As I mentioned, we've done more claims in the first half of the year, pockets of U.S. liability specifically in health care and D&O. The catastrophes claims have crept out a bit. We also got some of these risk excess losses in the first half, and we serve more claims in our U.S. tracking book, which happens to sit within the marine division.

This, others have seen as well and we have the infamous pricing disciplines. We see prices holding up, and we've seen the rate of rate increases continue to accelerate. So the rate increase we're getting at the beginning of the year was positive and we're getting more rate increase as the year goes on. And our belief is that it's going to continue into 2019. As we do the planning for 2020, our expectation is we're going to see rate rises into 2020.

I'll now hand over to Sally, who'll take us through the financials.

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Sally Lake, Beazley plc - Group Finance Director & Executive Director [2]

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Good morning, everyone. For those who don't know me, my name is Sally Lake, and I'm Beazley's Finance Director.

So I'm going to take you through the numbers briefly and talking about investments, return, reserves and capital finally, before I hand on to Lou Ann to talk about broker relations. So just a quick recap for what Andrew just said, we see an excellent growth in the first half of the year in gross written premium. The profit has increased, but the make of that profit is very different to what we saw 12 months ago and I'll take you through that as we go through.

The dividend has gone up in line with our strategy of 5% to 10% and by 5% up to 4.1p. So if we start with investment return, this is known as my favorite graph of the presentation. So Stuart and his team have done excellent work in the first half of the year, and we've had an investment return of $170 million in the first half of the year.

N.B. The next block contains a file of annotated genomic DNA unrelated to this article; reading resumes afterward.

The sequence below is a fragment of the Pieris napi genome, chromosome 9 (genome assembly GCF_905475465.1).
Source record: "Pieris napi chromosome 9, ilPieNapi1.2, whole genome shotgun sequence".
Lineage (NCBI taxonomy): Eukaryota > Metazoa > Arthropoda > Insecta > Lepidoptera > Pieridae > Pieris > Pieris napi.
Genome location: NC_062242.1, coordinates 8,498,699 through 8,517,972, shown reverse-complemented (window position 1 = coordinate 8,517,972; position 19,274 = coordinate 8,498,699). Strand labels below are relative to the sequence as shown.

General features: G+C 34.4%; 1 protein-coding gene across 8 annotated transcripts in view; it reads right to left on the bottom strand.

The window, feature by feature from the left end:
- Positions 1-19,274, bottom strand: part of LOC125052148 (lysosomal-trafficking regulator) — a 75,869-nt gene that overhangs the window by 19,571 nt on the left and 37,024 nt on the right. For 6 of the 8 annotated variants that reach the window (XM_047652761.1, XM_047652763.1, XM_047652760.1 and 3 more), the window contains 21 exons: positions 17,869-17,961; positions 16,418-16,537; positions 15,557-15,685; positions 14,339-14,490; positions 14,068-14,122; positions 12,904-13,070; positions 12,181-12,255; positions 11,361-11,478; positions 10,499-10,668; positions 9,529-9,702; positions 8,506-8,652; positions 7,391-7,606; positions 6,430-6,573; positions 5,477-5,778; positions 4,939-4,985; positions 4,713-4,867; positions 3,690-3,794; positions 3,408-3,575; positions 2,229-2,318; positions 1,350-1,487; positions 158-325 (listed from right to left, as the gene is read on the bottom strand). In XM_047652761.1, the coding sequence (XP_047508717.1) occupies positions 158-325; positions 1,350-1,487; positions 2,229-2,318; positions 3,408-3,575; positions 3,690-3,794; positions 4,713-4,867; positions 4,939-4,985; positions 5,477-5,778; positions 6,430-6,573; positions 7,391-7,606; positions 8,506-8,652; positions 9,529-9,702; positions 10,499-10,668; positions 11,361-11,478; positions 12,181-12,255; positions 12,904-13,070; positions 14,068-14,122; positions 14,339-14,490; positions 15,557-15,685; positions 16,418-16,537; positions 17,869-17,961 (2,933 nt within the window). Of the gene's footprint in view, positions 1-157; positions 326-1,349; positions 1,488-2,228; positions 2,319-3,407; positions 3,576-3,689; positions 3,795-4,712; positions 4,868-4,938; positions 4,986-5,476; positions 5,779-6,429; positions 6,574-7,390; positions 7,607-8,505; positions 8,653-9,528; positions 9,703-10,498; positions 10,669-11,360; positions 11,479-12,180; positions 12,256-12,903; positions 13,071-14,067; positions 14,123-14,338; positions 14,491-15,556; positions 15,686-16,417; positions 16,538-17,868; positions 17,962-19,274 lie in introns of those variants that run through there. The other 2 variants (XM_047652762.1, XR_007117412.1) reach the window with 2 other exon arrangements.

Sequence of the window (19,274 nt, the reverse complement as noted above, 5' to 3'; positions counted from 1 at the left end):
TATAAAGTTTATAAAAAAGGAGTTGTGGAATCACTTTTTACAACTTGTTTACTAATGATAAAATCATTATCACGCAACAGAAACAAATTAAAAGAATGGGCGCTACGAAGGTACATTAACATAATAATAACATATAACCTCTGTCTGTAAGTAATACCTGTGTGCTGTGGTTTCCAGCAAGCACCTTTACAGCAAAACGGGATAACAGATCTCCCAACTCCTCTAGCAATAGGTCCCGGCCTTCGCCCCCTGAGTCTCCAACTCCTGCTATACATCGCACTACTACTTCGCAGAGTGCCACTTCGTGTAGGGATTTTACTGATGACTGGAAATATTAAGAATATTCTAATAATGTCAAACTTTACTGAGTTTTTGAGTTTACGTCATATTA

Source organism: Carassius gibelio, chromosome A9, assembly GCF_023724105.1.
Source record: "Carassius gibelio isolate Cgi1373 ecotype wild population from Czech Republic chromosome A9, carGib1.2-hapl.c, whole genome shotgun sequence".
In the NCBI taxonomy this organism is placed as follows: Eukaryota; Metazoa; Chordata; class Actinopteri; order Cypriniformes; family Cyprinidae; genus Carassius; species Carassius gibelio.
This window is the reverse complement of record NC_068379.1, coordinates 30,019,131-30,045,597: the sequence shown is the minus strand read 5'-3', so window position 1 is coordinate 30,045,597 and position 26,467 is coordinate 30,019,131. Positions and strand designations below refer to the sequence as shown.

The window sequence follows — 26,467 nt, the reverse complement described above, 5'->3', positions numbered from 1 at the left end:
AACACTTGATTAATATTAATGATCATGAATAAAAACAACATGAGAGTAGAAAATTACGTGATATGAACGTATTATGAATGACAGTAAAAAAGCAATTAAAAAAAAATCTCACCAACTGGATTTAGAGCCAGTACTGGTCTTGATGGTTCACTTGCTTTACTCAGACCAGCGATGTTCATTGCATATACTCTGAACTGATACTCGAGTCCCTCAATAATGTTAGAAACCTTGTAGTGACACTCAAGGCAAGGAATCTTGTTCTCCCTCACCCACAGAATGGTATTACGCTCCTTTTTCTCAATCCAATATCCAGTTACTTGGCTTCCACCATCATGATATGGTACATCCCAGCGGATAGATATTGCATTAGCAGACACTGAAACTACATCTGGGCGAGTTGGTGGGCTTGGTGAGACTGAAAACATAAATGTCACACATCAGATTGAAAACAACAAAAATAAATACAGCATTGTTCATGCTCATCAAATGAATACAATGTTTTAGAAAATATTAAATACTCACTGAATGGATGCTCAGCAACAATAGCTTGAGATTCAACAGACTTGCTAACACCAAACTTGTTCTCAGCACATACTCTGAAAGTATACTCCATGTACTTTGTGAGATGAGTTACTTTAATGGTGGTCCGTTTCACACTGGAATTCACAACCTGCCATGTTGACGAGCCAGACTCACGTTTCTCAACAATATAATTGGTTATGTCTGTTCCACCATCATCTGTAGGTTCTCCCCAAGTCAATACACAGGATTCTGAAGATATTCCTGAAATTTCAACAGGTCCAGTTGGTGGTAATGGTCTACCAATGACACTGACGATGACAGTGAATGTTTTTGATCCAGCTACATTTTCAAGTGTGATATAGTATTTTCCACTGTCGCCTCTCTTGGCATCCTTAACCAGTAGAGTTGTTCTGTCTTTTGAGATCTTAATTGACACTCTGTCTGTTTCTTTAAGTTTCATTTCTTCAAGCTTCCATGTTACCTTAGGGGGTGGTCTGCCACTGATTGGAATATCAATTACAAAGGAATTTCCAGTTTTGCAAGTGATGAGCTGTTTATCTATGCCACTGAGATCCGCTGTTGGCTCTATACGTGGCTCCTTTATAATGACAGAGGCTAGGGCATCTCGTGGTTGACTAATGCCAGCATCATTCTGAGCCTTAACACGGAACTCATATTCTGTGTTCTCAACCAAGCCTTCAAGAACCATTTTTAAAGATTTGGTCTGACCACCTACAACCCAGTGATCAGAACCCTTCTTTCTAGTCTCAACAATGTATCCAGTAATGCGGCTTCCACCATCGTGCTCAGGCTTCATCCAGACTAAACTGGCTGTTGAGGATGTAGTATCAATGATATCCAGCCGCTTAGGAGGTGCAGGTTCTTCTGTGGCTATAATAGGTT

Now if we go to our portfolio, there's really 2 things driving that. Firstly, we've had a higher running rate on our fixed income portfolio. At the end of 2018, the running yield was 3.3%. And so obviously, that's higher than it has been in previous years. On top of that, during the 6 months, we've had a number of mark-to-market gains as the yields have reduced over time, and that has led to a mark-to-market positive impact on our profit and loss account. At the -- after 6 months of that, we are at a running yield of 2.4%, so almost 1% down on where we were 6 months ago. So whilst that has helped in the first half of the year, it's important to note that going forward, our expectation from our core portfolio has reduced compared to 6 months ago.

So that's it, the 85% of our core portfolio. In our capital growth assets, we've also seen really good performance within those areas, and all areas of our portfolio have seen improvements in return in the first half of the year. Whilst it doesn't look like much has changed over the 6 months, it's worth noting Stuart, who stood at the back there, has made some really good tactical decisions during that period in order to get some really good return out of that section of our portfolio. So I thank Stuart for my first interim presentation for the work that him and his team has done.

So if we go on to reserve releases, you'll have all noticed that the first half of 2019 is lower than you would normally expect from Beazley. Now reserve releases have continued, albeit at lower rate from 4 of our divisions, but they have been offset by some strengthening in our reinsurance division and in our marine division. And Andrew already mentioned that the loss creep within a few of our catastrophes, in particular Typhoon Jebi and one of the wildfires, along with some strengthening in our risk aggregates excess policies within the reinsurance book has led to a strengthening during the first half.

Within marine, there's been lots of positivity within marine. The thing that has made the difference in the first half of the year is that U.S. trucking portfolio that we started to write in 2016 has performed worse than we were initially expecting, and that has led to some strengthening within that book, which has affected the overall reserve releases within marine.